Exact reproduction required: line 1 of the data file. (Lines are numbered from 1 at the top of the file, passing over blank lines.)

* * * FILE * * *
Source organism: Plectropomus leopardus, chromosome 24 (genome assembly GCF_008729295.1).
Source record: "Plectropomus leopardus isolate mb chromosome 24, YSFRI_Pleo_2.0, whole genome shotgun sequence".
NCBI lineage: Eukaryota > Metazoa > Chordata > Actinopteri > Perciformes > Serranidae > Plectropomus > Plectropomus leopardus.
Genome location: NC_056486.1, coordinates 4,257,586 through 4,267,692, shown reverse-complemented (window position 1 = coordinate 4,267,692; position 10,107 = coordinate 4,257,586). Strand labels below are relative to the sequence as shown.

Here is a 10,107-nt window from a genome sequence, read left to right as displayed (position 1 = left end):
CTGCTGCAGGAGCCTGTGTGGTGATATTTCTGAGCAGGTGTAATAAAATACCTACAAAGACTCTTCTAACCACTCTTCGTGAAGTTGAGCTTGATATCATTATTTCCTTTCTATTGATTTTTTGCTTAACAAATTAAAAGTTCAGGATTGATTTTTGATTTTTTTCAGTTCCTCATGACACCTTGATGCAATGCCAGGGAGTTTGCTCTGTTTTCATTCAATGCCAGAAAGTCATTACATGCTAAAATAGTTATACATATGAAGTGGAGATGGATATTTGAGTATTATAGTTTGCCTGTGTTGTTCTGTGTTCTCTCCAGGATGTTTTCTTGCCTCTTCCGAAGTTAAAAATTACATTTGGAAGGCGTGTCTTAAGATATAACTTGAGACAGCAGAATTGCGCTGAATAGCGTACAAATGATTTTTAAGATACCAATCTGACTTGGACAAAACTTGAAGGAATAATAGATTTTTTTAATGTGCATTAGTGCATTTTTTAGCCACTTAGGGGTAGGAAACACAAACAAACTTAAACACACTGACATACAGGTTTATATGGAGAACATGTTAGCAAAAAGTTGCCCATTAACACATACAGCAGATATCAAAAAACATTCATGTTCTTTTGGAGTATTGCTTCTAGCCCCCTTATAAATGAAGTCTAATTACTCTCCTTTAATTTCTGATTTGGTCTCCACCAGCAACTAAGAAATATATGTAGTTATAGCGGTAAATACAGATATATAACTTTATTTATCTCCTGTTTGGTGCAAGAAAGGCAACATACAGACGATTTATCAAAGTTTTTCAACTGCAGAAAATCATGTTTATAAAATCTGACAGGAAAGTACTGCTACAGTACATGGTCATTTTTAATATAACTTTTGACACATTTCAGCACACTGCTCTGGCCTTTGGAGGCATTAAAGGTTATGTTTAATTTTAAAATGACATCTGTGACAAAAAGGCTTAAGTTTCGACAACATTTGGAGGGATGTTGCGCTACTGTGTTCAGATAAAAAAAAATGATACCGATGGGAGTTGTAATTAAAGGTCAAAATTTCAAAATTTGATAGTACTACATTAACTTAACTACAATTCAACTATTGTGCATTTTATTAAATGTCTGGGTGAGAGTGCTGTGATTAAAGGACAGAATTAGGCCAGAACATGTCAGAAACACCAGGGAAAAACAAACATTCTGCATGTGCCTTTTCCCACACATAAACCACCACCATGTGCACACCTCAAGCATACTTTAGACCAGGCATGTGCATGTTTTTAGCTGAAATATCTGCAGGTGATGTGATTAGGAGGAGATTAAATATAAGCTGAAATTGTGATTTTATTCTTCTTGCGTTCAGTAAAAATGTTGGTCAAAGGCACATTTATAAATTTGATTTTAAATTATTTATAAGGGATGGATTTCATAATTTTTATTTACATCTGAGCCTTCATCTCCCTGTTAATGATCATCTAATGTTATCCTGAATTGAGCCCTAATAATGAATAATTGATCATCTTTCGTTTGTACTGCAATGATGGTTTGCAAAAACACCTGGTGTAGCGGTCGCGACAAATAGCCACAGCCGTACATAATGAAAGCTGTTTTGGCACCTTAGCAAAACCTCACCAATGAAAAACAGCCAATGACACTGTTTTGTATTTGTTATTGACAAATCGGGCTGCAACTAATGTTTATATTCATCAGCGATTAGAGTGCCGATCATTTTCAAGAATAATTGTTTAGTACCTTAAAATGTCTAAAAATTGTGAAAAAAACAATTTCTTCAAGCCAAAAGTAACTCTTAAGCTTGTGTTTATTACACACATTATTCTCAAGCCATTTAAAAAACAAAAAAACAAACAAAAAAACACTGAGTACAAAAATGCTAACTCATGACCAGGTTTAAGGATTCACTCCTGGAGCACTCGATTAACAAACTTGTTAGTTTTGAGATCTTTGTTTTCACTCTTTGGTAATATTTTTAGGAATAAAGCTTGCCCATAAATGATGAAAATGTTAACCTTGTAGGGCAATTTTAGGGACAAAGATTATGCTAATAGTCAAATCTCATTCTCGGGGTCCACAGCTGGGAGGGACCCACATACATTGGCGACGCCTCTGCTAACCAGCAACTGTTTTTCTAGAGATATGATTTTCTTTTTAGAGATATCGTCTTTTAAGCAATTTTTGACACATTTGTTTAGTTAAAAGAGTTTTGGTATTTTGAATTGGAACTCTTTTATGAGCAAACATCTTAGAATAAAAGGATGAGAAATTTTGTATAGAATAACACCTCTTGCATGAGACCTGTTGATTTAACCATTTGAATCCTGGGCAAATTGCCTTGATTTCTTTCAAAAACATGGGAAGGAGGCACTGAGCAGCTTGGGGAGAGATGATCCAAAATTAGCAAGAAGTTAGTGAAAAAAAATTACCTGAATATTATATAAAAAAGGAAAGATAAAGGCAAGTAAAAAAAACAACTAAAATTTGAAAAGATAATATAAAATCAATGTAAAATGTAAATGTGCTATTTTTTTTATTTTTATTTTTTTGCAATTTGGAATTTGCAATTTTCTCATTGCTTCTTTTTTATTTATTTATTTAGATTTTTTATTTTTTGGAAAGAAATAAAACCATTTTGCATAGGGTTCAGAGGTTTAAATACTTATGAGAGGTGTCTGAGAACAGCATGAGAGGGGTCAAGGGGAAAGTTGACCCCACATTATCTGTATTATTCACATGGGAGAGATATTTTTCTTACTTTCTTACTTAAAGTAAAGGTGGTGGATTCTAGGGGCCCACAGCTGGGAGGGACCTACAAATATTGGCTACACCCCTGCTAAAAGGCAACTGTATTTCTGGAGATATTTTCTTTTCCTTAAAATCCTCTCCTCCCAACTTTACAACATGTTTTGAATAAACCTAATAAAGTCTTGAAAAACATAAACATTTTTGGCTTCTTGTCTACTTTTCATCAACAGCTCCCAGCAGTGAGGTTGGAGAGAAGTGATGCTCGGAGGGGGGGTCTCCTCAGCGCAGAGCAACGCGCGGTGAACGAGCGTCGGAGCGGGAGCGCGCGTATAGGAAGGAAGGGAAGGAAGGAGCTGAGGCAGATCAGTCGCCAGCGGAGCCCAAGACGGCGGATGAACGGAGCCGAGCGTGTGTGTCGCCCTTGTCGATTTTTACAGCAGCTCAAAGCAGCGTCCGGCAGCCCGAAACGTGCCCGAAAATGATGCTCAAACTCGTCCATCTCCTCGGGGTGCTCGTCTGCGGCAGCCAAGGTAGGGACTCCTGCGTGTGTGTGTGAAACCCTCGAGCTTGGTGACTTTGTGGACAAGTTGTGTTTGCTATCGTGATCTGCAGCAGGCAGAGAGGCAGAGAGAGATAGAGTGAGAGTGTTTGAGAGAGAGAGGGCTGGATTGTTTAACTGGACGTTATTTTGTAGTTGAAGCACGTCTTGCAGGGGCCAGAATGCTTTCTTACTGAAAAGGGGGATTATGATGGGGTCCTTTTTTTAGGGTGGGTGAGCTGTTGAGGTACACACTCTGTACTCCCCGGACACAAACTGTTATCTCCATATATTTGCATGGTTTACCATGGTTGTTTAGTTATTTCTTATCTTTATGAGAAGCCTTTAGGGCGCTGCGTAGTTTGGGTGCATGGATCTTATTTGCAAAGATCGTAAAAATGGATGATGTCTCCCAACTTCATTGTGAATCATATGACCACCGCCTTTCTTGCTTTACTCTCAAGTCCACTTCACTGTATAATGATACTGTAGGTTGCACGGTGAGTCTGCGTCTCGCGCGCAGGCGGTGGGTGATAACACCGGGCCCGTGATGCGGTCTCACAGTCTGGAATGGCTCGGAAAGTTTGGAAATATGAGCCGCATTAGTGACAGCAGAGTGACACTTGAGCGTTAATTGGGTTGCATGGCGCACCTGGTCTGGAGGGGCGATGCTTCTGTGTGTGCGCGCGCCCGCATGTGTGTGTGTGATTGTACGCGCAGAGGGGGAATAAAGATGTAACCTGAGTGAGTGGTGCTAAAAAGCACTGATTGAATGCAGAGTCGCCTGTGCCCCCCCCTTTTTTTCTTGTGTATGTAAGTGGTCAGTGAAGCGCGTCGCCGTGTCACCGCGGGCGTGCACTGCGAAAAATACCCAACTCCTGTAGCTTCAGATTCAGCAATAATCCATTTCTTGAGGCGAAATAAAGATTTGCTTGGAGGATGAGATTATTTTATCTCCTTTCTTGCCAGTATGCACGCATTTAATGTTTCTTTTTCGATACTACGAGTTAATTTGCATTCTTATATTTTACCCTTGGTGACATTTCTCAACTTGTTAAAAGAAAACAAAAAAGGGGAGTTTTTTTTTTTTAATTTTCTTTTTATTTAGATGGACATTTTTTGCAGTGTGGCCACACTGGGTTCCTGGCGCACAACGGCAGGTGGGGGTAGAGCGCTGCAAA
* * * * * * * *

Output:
Source organism: Plectropomus leopardus, chromosome 24 (genome assembly GCF_008729295.1).